The inner Doughboy

How an army of admen battle to define and protect the true nature of the Jolly Green Giant, the Pillsbury Doughboy and other advertising spokescharacters.

Published March 23, 2000 5:00PM (EST)

Early last summer, Jeff Manning, executive director of the California Milk Processor Board and one of the architects of the celebrated "Got Milk?" campaign, dreamed up yet another winning idea. The milk lobby would team up with famous cookie-makers -- Entemann's, Keebler, Nabisco -- to produce spots that extolled the glories of milk and cookies together. From the point of view of the cookie-makers, Manning's offer was a no-brainer. "Basically, it was us approaching the Oreo people and saying, 'Hey, we've got $22 million to spend. Can we help you sell more Oreos?' Manning recalls. "How do you say no to that? We got cooperation from everybody." Until, Manning says, "we thought up a very clever idea for an ad that involved Pillsbury."

Manning had asked his San Francisco ad agency, Goodby, Silverstein, to draw up storyboards featuring that squeezably soft gob of goo, the Pillsbury Doughboy. The Goodby creatives came back with a concept that was "a little bit of a spoof," Manning concedes. The ad opened with a shot of an all-American family sitting around the kitchen table, "super clean-scrubbed, looking as perfect as can be," Manning says. "The wife comes to the table and asks her husband and son if they'd like some freshly baked chocolate chip cookies from Pillsbury. The husband says, 'Oh, thank you, darling.' The Doughboy says, 'There's nothing like something fresh from the oven.' Everyone's looking joyous. The Doughboy is looking as happy as can be. All is going well."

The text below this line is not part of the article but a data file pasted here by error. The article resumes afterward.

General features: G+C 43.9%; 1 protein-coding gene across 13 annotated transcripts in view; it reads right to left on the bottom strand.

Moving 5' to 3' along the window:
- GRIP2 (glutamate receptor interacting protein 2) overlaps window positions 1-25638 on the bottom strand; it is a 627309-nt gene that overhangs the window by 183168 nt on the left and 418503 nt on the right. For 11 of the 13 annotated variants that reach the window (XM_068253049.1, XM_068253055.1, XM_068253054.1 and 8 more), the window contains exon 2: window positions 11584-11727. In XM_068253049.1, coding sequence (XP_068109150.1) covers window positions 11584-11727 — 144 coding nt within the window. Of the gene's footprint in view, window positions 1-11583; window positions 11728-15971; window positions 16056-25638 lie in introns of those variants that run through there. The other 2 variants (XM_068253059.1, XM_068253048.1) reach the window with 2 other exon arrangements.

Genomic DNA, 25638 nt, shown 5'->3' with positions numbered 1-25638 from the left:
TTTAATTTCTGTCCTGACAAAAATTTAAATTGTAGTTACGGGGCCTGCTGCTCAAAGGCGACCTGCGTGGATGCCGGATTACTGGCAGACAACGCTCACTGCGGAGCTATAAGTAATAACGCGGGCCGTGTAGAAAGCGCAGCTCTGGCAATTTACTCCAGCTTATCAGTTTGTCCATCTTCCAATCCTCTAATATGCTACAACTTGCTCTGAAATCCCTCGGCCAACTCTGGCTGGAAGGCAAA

Then, Manning says, "The husband takes a bite of the cookie. He says, 'We got some milk?' The teenage son goes to the fridge, picks up the empty carton, and says, 'We're out of milk, man.' And the husband goes crazy. 'We're out of milk? Who drank the last of the milk?' The whole family turns and looks at the Doughboy. And he's got chocolate on his face, as if he had some of his own cookies. Clearly, he drank the last of the milk. And he turns around and dashes off camera."

Manning chuckles at the recollection of the ad. "It was a fabulous spot," he says. "Really interesting and contemporary. Unfortunately, the Doughboy couldn't do it."

What do you mean, the Doughboy couldn't do it? I say. The Pillsbury Doughboy, after all, is not a conscious actor, but a pixelated arrangement of circles, cylinders and rectangles, presumably devoid of any rational mental functioning. Manning sighs. "We ran up against the guidelines," he explains.

The ad, Manning elaborates, had failed to conform to a series of authoritarian, though kindly, rules that all Doughboy-related work must abide by. "The Pillsbury guidelines stipulate that the Doughboy must always be a helper, a teacher or a friend," he says. "Our spot showed the Doughboy drinking the last of the milk. Therefore he wasn't being a helper. He wasn't being a teacher. And he certainly wasn't being a friend."